Brakkton Booker | WGLT

Brakkton Booker

Brakkton Booker is a producer/reporter for NPR's political unit. He has spent most of the 2016 presidential cycle covering the race for the GOP nomination.

When he's not on the campaign trail, Booker produces pieces from the White House, Capitol Hill, the Supreme Court and other federal agencies for NPR News magazines including Morning Edition and All Things Considered. He previously served as the network's lead producer from the Louisville campaign headquarters of Senate Majority Leader Mitch McConnell in 2014. Booker served in a similar capacity during the 2012 presidential campaign producing pieces from the Republican and Democratic National conventions as well as from President Obama's reelection site in Chicago.

In the summer of 2014, Booker took a break from the politics grind to report on the unrest in Ferguson, Missouri.

Booker earned a bachelor's degree from Howard University and is was a 2015 Kiplinger Fellow. When he's not working he enjoys discovering new brands of whiskey and playing golf.

When Housing and Urban Development Secretary Ben Carson was crafting his rent reform proposal for Americans living on housing assistance earlier this year, he spoke to leaders at the Charlotte Housing Authority in North Carolina about their work requirements.

The "Making Affordable Housing Work Act" would allow housing authorities more flexibility to impose work requirements on tenants, which Carson said helps promote self-sufficiency.

By a razor-thin margin, the House of Representatives passed its version of the farm bill Thursday as Republican leadership was able to round up just enough support from members of its conservative wing to clear passage.

The GOP-backed measure, which covers farm and food policy legislation, passed 213-211.

The $867 billion package renews the safety net for farmers across the country, but also includes tougher work requirements for recipients of the Supplemental Nutrition Program or SNAP, formerly known as food stamps.

Three months ago the students from South Florida established themselves as a potent force in the gun debate with the March For Our Lives rally. This summer they're hitting the road with a new mission: turn the wave of young activism they helped spark into an energized voting bloc for the November mid-term elections.

At the annual end-of-year peace march in Chicago, organized by St. Sabina Catholic Church, Grammy-winners Chance the Rapper and Jennifer Hudson, along with former U.S. Rep. Gabrielle Giffords, joined the Parkland survivors to launch a bus tour called Road to Change.

Comedian Dave Chappelle was the star attraction at a campaign event in suburban Washington on Friday, where he took part in a rally for longtime friend and Maryland Democratic gubernatorial candidate Ben Jealous.

"So you know, I'm out of my element," the stand-up comic told an enthusiastic crowd at Olde Towne Inn in Largo, Md., a short drive from Washington, D.C. "You know politics has never been my thing."

The Trump administration's school safety commission held its first public listening session Wednesday, a day after the panel's chair, Education Secretary Betsy DeVos, told lawmakers on Capitol Hill that the commission wouldn't focus on guns.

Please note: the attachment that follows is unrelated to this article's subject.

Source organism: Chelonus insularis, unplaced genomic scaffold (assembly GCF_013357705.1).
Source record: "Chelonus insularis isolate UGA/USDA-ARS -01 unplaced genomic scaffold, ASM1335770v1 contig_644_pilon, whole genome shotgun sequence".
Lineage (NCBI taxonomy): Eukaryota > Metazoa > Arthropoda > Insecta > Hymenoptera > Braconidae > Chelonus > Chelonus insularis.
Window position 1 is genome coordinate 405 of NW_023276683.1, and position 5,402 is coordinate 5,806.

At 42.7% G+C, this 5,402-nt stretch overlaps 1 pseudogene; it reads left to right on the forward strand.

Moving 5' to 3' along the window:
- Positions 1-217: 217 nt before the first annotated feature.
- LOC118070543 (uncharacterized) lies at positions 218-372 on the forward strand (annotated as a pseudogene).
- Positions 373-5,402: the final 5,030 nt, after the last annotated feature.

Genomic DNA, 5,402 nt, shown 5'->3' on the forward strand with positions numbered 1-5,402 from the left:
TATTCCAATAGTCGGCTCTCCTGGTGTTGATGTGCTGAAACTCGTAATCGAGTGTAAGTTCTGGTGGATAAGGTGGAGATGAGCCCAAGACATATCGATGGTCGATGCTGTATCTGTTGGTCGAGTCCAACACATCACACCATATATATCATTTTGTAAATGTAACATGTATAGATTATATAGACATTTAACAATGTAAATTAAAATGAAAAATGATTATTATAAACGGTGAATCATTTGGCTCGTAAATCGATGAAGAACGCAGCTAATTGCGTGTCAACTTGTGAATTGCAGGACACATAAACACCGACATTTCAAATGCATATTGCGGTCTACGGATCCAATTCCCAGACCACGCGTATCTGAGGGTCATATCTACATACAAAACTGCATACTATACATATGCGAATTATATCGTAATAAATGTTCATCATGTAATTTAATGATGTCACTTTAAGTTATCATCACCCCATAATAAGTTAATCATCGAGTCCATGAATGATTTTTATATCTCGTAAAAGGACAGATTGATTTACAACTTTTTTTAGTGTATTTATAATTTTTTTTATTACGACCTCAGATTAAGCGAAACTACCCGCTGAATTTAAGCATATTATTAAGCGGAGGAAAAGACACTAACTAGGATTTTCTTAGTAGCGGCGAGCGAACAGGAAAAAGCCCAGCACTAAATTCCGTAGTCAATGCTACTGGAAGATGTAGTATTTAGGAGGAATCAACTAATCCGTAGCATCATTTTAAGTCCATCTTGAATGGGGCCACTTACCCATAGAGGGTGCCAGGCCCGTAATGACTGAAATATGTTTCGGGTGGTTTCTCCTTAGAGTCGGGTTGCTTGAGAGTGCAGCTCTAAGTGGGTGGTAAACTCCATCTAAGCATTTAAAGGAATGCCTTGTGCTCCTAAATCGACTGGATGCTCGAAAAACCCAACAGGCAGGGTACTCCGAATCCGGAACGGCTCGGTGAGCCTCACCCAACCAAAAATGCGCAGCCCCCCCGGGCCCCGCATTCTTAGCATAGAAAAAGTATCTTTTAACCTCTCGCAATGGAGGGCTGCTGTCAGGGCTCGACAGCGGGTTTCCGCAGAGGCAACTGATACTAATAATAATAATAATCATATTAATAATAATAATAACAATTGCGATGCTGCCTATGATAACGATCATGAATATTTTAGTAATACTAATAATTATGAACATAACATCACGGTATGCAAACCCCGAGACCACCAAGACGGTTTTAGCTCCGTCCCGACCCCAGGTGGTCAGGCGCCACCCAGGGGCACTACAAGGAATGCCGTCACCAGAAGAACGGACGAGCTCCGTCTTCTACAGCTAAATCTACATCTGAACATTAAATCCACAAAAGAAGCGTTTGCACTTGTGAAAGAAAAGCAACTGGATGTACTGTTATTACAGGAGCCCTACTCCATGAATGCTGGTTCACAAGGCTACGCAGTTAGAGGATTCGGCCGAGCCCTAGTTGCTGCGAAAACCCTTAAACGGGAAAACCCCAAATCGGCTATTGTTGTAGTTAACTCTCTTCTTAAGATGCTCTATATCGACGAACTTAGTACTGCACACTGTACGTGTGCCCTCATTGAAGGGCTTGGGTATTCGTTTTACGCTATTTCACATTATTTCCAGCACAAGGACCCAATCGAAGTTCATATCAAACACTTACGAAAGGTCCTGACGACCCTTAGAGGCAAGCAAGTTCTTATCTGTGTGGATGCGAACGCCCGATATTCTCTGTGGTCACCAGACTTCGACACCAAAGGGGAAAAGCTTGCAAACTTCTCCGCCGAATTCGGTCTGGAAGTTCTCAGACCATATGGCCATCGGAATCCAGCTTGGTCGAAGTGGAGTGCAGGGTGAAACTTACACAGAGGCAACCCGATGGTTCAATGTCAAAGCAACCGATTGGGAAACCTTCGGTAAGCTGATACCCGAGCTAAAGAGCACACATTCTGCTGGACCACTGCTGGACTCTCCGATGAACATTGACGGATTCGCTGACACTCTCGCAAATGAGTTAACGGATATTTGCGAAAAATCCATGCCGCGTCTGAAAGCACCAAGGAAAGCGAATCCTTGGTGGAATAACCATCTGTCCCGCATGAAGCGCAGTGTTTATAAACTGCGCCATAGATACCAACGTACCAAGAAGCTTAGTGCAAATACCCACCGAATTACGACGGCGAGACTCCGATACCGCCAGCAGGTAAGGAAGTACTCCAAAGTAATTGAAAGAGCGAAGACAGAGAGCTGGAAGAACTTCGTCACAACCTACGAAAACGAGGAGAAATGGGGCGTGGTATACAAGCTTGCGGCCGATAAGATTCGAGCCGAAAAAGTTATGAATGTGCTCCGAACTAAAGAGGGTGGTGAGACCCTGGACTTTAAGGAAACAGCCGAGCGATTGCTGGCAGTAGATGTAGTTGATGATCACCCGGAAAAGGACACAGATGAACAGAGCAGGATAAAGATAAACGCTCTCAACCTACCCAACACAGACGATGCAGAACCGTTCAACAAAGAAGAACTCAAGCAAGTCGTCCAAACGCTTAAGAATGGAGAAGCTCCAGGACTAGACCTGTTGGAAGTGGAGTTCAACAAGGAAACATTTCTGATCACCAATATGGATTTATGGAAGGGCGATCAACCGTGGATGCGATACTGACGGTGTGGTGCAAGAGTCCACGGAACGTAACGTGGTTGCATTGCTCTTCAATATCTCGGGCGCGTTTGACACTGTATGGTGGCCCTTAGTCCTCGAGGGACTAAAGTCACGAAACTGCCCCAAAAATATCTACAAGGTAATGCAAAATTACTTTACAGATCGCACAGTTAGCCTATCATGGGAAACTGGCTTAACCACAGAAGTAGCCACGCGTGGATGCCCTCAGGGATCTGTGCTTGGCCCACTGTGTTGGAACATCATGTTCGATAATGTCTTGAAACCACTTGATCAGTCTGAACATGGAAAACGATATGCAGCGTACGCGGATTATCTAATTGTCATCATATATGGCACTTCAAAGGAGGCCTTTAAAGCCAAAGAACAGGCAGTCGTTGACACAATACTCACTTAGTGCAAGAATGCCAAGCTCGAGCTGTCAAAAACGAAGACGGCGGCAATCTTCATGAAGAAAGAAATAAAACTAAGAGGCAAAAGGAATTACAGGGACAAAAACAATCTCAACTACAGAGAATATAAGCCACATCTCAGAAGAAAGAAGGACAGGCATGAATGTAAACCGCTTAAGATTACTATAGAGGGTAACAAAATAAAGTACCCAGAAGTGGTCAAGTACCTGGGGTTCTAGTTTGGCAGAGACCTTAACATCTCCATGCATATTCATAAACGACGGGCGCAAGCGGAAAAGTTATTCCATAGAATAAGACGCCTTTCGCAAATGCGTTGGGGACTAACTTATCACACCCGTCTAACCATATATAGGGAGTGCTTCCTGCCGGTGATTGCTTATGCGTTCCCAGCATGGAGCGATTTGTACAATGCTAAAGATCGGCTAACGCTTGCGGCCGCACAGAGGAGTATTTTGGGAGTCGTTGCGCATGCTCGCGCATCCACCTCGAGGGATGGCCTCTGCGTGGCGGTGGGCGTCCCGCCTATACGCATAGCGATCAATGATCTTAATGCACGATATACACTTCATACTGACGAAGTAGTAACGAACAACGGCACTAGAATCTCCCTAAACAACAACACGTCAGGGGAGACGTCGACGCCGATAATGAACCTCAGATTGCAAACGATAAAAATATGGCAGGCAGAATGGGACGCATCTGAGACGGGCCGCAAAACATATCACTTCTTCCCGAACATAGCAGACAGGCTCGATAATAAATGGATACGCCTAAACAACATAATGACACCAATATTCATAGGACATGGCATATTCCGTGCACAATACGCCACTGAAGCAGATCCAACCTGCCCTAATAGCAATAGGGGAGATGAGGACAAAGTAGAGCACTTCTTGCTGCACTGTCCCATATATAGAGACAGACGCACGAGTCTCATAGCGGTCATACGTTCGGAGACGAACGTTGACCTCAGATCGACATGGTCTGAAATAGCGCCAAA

Alessia Modjarrad, a graduating high school senior from Montgomery County, Md., spoke at the day-long event at the Education Department in D.C. She said the few solutions being offered by the administration were "misguided and insufficient."

High school seniors who survived the deadly shooting in Santa Fe, Texas, just two weeks ago, graduated Friday.

On Sunday, the 2018 class at a Parkland, Fla. high school, where a gunman killed 17 people, will also receive their diplomas.

It was in the days after that Valentine's Day shooting at Marjory Stoneman Douglas High School that survivors-turned-advocates became a national force in calling for tighter gun regulation in the U.S.

And for students, it's also been a lesson in patience.

Baltimore Police Commissioner Darryl De Sousa resigned Tuesday, days after federal prosecutors charged him with failing to file three years of federal tax returns.

Mayor Catherine Pugh announced that she has accepted De Sousa's resignation and launched a national search to find a replacement. She also told residents that De Sousa's departure, just a few months after he started in that position, will not deter the city from fighting crime.

Thousands of low-wage workers, faith leaders and civil rights advocates are expected to descend on more than 30 state capitals and Washington, D.C. today to relaunch a fight against poverty, war and income inequality that first took root half a century ago.

The original 1968 Poor People's Campaign was a multicultural, multi-faith coalition planned by Martin Luther King. It brought thousands of Americans living in poverty to the national mall to demand better living conditions and higher wages.

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Editor's note: This story contains language some may find offensive.

After the Rev. Martin Luther King Jr.'s murder in Memphis 50 years ago this week, protests and civil unrest erupted in some 125 cities across the nation. Baltimore though was eerily calm in the first two days following the civil rights leader's assassination, before mournful tranquility gave way to anger and resentment.

For more than a week, hundreds of homes and businesses were torched and more than 5,000 National Guard troops were deployed to restore order.

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Some Washington, D.C.-area residents have created a free home-share network to provide lodging for hundreds of students traveling to the nation's capital on Saturday to demand action to end gun violence.